Stereophile

Yamaha A-S3200

Yamaha: The name evokes memories of my youth when those muchcoveted receivers were out of financial reach, leading me to rely upon entry-level Kenwoods and Pioneers and others that sounded worse. Everyone who ever had a cheap receiver blow up—that’s what caused me to move from Kenwood to Pioneer—or heard an old Akai that made LPs sound like 128kbps MP3s, please raise your hands.

Yamaha was in a different league.1 Hence, when Jim Austin proposed that I review the brand-new, top-of-theline Yamaha A-S3200 integrated amplifier ($7499.95), I was eager to discover just how far the company’s designs had progressed since I was in my 30s.

When I first saw the A-S3200’s retro, double-meter look and discovered that it has bass and treble tone controls and a front-panel headphone jack, l experienced a moment of time-travel déjà vu. I returned to the 21st century upon examining the multilanguage owner’s manual and noting that it was free of the kind of Japanese-to-English mistranslations that made some of Yamaha’s early manuals so much fun to read. If only some high-end companies with far more expensive products would take the same care with their product manuals. (A good start, in a few cases, would be to write one.)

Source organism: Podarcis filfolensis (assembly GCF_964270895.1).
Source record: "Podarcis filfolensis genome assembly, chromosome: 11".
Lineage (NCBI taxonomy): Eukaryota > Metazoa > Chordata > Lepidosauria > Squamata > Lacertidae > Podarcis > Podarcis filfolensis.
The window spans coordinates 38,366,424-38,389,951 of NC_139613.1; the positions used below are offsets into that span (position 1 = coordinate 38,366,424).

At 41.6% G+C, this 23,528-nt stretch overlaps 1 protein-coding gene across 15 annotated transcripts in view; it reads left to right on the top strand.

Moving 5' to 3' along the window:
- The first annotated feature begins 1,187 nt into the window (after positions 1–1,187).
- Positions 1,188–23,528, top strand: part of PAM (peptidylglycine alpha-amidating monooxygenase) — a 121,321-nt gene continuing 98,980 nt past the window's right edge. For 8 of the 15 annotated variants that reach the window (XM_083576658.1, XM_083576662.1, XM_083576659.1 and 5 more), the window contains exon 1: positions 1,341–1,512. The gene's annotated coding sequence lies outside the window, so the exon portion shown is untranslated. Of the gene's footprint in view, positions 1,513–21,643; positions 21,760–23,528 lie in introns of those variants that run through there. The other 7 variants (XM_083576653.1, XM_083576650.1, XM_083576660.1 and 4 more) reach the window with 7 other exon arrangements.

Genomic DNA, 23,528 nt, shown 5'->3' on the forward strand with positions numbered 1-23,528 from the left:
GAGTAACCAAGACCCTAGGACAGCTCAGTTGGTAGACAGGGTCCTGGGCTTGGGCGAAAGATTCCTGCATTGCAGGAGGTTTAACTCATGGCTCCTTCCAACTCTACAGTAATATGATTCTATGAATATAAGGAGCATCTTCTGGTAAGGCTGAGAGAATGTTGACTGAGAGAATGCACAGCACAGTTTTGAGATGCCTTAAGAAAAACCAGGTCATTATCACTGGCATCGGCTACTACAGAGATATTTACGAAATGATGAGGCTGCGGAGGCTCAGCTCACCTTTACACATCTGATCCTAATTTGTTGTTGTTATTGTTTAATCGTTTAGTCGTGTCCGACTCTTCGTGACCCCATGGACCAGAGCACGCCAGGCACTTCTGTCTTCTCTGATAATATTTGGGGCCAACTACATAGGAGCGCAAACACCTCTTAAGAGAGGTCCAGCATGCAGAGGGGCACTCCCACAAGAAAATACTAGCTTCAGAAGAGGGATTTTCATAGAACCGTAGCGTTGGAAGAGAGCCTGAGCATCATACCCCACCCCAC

My eagerness to review the A-S3200 increased when 35-year Yamaha employee Phil Shea, currently Yamaha USA’s marketing content development manager, told me that the A-S3200’s amplifier section is very similar to that of the flagship M-5000 stereo amplifier ($9995.95). “The M-5000 is our no-holds-barred amplifier that, together with the C-5000 preamp ($9995.95), took Chief Sound Designer Susumu Kumazawa 14 years to develop,” Shea told me by phone. “He and his team were also in charge of engineering an earlier predecessor. After a reviewer told him that the amp spec’d out perfectly but didn’t move him—the stereotypical criticism of Japanese products is that their sound is accurate but not musical—he started from the ground up to

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